This past Friday I met Daughter in the city at her eye doctor’s office. The day she had planned for, saved for, done research for and kept her contact lenses out for had arrived. It was a day she had dreamed about for years. LASIK day.
Thousands upon thousands of people have gotten LASIK eye surgery to date and I’m happy for all of them. The fact remains that I didn’t give birth to any of them so I never gave their eyes a second thought. The eyes that were sitting next to me in the waiting room on Friday were a different story.
The office protocol advised that patients bring someone to help them get home. In addition to Daughter, Friday afternoon’s patients consisted of two young men and a young woman. On her cell, the young woman promised her parents she would call after the procedure and assured them her boyfriend was picking her up. This being Manhattan, the two young men piped up that their boyfriends were coming also. The excitement level was intense. In a matter of hours, there would be a bonfire of the eyeglasses.
The physician’s assistant distributed half a Valium to each patient to promote relaxation. Daughter refused hers saying she wasn’t nervous and she doesn’t like pills. The assistant gently urged her to reconsider saying that no one had ever refused. Daughter insisted on refusing saying she wanted to meet the experience head on. Her partially sedated fellow patients looked at her in muted disbelief. I tried to make a grab for the Valium but it was gone.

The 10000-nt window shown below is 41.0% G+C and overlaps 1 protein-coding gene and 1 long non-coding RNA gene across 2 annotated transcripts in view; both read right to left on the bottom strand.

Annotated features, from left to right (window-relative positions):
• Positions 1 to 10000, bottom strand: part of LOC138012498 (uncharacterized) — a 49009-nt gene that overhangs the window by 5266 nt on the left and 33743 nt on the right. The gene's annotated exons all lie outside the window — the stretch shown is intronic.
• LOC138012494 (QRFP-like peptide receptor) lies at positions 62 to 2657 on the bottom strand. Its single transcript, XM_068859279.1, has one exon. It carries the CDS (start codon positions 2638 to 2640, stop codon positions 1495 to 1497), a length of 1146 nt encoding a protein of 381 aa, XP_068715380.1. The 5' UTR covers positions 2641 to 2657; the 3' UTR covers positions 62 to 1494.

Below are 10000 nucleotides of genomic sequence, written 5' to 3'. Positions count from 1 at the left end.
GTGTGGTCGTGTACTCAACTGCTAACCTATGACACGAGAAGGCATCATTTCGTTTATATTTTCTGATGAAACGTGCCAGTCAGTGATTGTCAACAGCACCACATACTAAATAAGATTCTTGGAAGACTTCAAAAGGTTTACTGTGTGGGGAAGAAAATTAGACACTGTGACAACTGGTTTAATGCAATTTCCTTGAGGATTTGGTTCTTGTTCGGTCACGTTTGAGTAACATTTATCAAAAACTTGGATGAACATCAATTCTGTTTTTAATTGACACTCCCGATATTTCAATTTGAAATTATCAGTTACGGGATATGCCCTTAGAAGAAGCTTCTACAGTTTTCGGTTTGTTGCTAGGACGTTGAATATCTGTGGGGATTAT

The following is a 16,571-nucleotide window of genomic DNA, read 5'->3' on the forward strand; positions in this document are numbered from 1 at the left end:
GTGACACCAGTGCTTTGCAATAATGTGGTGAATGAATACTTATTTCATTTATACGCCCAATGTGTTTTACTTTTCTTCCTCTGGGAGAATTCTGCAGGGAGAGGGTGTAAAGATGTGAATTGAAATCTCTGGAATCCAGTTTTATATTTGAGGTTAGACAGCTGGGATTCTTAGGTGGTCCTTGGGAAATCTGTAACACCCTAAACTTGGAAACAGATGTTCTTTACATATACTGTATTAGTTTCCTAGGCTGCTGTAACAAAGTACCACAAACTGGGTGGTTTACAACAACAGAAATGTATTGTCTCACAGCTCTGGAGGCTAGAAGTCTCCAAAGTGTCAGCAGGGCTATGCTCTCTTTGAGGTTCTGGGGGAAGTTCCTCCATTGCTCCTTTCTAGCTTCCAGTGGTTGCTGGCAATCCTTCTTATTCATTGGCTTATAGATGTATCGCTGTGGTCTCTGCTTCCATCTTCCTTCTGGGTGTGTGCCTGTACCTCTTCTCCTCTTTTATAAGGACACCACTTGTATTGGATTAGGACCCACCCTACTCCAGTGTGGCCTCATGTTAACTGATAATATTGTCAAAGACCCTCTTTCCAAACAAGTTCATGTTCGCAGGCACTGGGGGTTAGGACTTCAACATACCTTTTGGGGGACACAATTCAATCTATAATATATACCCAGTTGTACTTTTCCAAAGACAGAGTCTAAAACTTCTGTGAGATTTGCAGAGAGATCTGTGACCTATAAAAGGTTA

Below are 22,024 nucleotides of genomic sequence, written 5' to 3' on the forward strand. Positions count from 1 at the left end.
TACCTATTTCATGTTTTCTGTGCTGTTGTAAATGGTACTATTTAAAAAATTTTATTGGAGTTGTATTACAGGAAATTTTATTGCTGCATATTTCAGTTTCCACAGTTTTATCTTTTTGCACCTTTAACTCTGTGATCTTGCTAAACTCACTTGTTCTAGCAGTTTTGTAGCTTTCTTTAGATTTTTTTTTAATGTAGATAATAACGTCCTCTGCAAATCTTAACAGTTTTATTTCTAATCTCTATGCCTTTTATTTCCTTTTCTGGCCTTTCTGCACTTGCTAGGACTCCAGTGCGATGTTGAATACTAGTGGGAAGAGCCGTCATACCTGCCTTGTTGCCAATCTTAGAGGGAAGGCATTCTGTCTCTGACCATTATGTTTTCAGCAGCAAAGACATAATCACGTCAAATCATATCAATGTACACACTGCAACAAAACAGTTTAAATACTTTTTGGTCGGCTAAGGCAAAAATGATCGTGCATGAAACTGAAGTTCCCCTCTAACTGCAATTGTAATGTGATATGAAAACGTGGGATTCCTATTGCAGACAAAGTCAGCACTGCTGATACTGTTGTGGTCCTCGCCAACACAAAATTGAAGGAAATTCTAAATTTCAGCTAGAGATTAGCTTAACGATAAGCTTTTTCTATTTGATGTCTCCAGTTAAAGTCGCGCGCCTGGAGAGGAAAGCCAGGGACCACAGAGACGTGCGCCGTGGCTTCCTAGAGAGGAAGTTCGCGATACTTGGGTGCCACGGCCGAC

Soon Daughter was, too.
She emerged a short while later in the trendy Ray Charles sunglasses the office provided along with a goody bag of eye drops, post-surgery instructions and an appointment for the next morning. We headed out to the darkness and rain that was last Friday’s rush hour. Holding my arm in the elevator to the lobby, Daughter said the surgery was insanely cool and proceeded to describe it in detail. I smiled and nodded even though her eyes were closed. She reported calmly that she had smelled her eyeball being cut by the laser. I should have grabbed faster for that Valium.
She leaned against a street sign in her hoodie and dark glasses in the late afternoon rain while I failed to hail a cab on Sixth Avenue. A private car service driver watching me and my vision impaired daughter called over to get in and he’d take us anywhere in the city for $20 including tip. It took forty minutes to go thirty blocks.
Exhausted, Daughter fell into bed and was asleep in minutes. On the other side of her studio apartment, I lay awake in the dark for hours listening to the sirens and street noise from the avenue below. Before dawn, I opened my eyes to see Daughter standing by the window staring out with her hands pressed against the glass. She turned to see me watching her. A huge, wondrous smile spread across her face. “I can read the store signs, Mom. I can see them from here.” I can’t think of a better way to start a day.
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